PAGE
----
Seriously, why have I waited so long to invite him here? Wait, that’s rhetorical. Instead, let me distract you by saying his new novel, Twelve Days, comes out tomorrow.

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Eating Authors: Dave Creek

No Comments » Written on June 19th, 2017 by
Categories: Plugs
Dave Creek

Whenever I’m scheduled to attend a convention, I like to review the list of other program participants to see who’ll be there. Who I know and who I’ve never met before. And who I might check out as a possible invitee to EATING AUTHORS. I tell you this because it’s how I came to meet this week’s guest, Dave Creek.

You may already know him from his short fiction (he’s sold more than twenty stories appear in Analog alone), or from his novel-length fiction (including the epic The Great Human War series — of which Book 3, The Unmoving Stars, came out just over a month ago).

Dave’s bio includes details like being retired from a career as a television news producer, and living in Louisville with his a wife and son. But to me, he’ll always be the guy who showed up at the Nebula Conference and handed a few copies of his work to a relative stranger for a prison library project that I was running. That probably tells you all you need to know right there.

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Eating Authors: Bradley W. Schenck

No Comments » Written on June 12th, 2017 by
Categories: Plugs
Bradley W. Schenck

I first heard about about this week’s EATING AUTHORS guest, Bradley W. Schenck, when my editor was waxing delirious at having acquired the novel Slaves of the Switchboard of Doom. The title alone hooked me, as did the editor’s quick description of what it was all about. He taunted me though, that what tied it all together was the illustrations.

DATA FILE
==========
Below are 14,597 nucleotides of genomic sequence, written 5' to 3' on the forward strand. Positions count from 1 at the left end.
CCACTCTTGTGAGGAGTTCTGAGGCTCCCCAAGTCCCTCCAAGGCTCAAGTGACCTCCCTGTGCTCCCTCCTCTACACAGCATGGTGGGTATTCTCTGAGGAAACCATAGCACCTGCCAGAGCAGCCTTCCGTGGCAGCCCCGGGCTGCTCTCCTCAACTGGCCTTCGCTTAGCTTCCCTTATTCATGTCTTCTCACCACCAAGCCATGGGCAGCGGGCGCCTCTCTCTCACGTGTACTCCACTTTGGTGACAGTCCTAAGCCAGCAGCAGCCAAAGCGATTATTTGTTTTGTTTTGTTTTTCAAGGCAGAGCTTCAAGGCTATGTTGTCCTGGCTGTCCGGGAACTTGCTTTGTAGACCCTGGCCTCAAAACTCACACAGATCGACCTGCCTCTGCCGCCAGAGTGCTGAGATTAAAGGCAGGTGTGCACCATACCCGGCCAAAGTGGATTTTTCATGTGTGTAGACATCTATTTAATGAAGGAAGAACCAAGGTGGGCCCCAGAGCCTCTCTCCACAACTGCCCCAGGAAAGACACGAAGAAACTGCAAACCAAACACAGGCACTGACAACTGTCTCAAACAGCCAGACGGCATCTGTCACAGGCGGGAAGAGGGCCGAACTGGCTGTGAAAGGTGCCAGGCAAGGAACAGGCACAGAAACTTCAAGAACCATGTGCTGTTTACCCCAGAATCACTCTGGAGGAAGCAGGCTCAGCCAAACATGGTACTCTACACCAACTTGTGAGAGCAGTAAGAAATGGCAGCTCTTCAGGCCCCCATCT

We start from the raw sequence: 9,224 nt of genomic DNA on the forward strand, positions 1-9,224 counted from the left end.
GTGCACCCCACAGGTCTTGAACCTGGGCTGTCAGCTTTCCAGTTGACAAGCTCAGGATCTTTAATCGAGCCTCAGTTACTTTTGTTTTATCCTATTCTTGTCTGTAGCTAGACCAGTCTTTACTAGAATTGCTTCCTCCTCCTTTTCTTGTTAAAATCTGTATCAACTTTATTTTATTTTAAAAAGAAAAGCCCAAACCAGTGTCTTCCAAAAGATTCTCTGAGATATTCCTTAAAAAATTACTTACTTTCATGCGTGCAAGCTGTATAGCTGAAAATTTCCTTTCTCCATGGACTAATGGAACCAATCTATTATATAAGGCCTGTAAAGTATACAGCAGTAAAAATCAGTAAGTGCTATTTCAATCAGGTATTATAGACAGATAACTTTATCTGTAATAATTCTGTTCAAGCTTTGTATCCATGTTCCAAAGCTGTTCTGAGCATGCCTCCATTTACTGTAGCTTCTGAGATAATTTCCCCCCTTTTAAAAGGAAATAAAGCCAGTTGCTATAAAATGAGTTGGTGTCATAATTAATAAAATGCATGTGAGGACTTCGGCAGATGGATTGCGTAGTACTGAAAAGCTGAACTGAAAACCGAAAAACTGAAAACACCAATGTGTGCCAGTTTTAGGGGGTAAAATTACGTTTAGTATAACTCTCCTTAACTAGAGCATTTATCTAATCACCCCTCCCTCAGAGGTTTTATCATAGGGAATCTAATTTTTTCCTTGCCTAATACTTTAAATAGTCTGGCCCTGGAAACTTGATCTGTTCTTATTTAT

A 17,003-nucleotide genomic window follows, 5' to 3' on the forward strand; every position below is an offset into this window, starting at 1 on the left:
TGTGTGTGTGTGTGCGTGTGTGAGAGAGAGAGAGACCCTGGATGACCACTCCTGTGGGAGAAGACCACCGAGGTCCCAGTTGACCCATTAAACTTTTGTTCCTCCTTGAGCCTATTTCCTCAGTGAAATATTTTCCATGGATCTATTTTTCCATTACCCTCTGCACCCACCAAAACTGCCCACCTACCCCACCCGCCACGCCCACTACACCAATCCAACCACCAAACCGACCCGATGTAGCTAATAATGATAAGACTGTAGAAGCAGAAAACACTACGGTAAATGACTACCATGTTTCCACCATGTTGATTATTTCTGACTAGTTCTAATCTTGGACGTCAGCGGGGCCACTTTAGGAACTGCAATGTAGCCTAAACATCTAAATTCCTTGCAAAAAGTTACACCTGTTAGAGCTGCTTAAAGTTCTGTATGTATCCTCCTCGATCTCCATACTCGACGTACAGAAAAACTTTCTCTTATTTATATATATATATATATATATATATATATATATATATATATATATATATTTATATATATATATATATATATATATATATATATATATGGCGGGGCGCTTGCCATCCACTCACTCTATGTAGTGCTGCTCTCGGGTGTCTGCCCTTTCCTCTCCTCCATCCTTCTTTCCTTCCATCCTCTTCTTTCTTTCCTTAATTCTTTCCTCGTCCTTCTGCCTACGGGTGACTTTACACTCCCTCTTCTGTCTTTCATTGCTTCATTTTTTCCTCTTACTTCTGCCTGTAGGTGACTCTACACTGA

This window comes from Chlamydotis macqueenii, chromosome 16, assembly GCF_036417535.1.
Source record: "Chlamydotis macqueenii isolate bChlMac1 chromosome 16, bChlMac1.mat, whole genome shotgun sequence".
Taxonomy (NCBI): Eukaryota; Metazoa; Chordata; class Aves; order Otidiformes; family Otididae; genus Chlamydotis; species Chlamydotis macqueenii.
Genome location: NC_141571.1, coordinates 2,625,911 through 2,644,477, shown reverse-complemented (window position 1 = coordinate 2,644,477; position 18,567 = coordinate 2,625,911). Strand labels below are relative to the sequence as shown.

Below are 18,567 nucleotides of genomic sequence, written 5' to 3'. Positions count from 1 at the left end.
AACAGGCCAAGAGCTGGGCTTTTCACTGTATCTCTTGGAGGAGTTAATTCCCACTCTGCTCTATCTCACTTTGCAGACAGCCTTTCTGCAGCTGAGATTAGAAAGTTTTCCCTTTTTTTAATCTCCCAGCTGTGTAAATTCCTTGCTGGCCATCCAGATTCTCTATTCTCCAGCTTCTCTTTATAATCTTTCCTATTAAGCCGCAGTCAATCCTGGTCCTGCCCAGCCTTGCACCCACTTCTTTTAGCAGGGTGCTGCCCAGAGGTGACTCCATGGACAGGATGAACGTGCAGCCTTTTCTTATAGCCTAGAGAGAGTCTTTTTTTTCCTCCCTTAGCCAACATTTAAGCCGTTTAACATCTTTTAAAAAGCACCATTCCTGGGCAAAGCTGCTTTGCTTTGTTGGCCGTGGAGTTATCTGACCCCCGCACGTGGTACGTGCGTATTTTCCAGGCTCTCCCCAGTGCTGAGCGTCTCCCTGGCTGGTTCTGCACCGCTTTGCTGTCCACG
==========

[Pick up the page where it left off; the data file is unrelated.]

Months would pass, but eventually my (and now Bradley’s) editor reached out to me with an ARC of the book, asking if I had time and inclination to perhaps provide a blurb — full disclosure, I blurbed it. And that’s when I saw the drawings and was completely blown away.

Although tomorrow marks his debut as a novelist, his illustrations have been around for decades. Much of his earlier work was done under the name Morno, and I’m tickled to discover he did the cover art for some issues of the D&D apa Alarums & Excursions back in the 70’s that contained my own contributions.

The evolution of his work has ranged from Celtic knots and warriors to the gleaming future of mad scientists and killer robots. I can’t encourage you enough to pick up his new book; you’ll be utterly charmed.